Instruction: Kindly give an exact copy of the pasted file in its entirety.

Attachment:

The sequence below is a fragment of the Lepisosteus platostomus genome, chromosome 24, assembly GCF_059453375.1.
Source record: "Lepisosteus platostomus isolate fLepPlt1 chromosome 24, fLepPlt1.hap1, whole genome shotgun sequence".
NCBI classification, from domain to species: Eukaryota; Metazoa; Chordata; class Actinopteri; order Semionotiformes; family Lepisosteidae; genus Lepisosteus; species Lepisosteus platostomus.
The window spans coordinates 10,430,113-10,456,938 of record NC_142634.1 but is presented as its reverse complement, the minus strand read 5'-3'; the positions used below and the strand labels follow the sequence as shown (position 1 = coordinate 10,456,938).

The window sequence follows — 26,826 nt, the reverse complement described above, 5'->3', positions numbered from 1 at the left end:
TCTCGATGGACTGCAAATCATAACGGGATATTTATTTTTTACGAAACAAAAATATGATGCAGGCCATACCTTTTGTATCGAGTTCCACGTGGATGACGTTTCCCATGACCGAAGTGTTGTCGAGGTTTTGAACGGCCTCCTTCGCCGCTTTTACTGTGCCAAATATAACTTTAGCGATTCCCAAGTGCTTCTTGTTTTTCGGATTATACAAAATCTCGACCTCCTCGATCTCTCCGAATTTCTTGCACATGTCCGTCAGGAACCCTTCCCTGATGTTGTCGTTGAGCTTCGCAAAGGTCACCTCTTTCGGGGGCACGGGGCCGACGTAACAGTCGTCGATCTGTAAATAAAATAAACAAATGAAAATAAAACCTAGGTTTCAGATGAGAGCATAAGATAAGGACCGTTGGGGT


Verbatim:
The sequence below is a fragment of the Lepisosteus platostomus genome, chromosome 24, assembly GCF_059453375.1.
Source record: "Lepisosteus platostomus isolate fLepPlt1 chromosome 24, fLepPlt1.hap1, whole genome shotgun sequence".
NCBI classification, from domain to species: Eukaryota; Metazoa; Chordata; class Actinopteri; order Semionotiformes; family Lepisosteidae; genus Lepisosteus; species Lepisosteus platostomus.
The window spans coordinates 10,430,113-10,456,938 of record NC_142634.1 but is presented as its reverse complement, the minus strand read 5'-3'; the positions used below and the strand labels follow the sequence as shown (position 1 = coordinate 10,456,938).

The window sequence follows — 26,826 nt, the reverse complement described above, 5'->3', positions numbered from 1 at the left end:
TCTCGATGGACTGCAAATCATAACGGGATATTTATTTTTTACGAAACAAAAATATGATGCAGGCCATACCTTTTGTATCGAGTTCCACGTGGATGACGTTTCCCATGACCGAAGTGTTGTCGAGGTTTTGAACGGCCTCCTTCGCCGCTTTTACTGTGCCAAATATAACTTTAGCGATTCCCAAGTGCTTCTTGTTTTTCGGATTATACAAAATCTCGACCTCCTCGATCTCTCCGAATTTCTTGCACATGTCCGTCAGGAACCCTTCCCTGATGTTGTCGTTGAGCTTCGCAAAGGTCACCTCTTTCGGGGGCACGGGGCCGACGTAACAGTCGTCGATCTGTAAATAAAATAAACAAATGAAAATAAAACCTAGGTTTCAGATGAGAGCATAAGATAAGGACCGTTGGGGT